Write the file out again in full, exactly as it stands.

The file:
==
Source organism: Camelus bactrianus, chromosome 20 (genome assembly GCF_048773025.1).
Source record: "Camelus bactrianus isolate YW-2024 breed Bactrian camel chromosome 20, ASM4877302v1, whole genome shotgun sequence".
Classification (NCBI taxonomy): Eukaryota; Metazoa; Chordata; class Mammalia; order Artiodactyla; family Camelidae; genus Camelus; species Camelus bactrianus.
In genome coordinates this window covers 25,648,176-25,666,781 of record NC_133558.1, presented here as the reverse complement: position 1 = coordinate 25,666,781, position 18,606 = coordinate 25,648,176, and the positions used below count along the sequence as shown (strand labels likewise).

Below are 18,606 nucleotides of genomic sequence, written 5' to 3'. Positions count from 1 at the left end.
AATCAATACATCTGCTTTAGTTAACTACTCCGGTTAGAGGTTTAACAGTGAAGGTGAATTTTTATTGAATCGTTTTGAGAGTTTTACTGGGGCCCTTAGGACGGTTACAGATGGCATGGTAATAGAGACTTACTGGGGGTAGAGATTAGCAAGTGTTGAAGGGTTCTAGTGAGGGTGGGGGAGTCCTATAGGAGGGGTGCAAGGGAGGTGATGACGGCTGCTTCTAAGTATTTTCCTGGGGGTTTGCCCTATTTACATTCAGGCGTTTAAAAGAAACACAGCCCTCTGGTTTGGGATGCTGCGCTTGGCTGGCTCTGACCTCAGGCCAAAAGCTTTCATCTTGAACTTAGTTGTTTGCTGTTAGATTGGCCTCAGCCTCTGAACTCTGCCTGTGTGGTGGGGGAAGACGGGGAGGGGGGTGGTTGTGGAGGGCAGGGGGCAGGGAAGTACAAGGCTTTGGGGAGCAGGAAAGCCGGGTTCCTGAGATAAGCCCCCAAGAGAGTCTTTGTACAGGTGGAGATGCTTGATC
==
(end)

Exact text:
Source organism: Camelus bactrianus, chromosome 20 (genome assembly GCF_048773025.1).
Source record: "Camelus bactrianus isolate YW-2024 breed Bactrian camel chromosome 20, ASM4877302v1, whole genome shotgun sequence".
Classification (NCBI taxonomy): Eukaryota; Metazoa; Chordata; class Mammalia; order Artiodactyla; family Camelidae; genus Camelus; species Camelus bactrianus.
In genome coordinates this window covers 25,648,176-25,666,781 of record NC_133558.1, presented here as the reverse complement: position 1 = coordinate 25,666,781, position 18,606 = coordinate 25,648,176, and the positions used below count along the sequence as shown (strand labels likewise).

Below are 18,606 nucleotides of genomic sequence, written 5' to 3'. Positions count from 1 at the left end.
AATCAATACATCTGCTTTAGTTAACTACTCCGGTTAGAGGTTTAACAGTGAAGGTGAATTTTTATTGAATCGTTTTGAGAGTTTTACTGGGGCCCTTAGGACGGTTACAGATGGCATGGTAATAGAGACTTACTGGGGGTAGAGATTAGCAAGTGTTGAAGGGTTCTAGTGAGGGTGGGGGAGTCCTATAGGAGGGGTGCAAGGGAGGTGATGACGGCTGCTTCTAAGTATTTTCCTGGGGGTTTGCCCTATTTACATTCAGGCGTTTAAAAGAAACACAGCCCTCTGGTTTGGGATGCTGCGCTTGGCTGGCTCTGACCTCAGGCCAAAAGCTTTCATCTTGAACTTAGTTGTTTGCTGTTAGATTGGCCTCAGCCTCTGAACTCTGCCTGTGTGGTGGGGGAAGACGGGGAGGGGGGTGGTTGTGGAGGGCAGGGGGCAGGGAAGTACAAGGCTTTGGGGAGCAGGAAAGCCGGGTTCCTGAGATAAGCCCCCAAGAGAGTCTTTGTACAGGTGGAGATGCTTGATC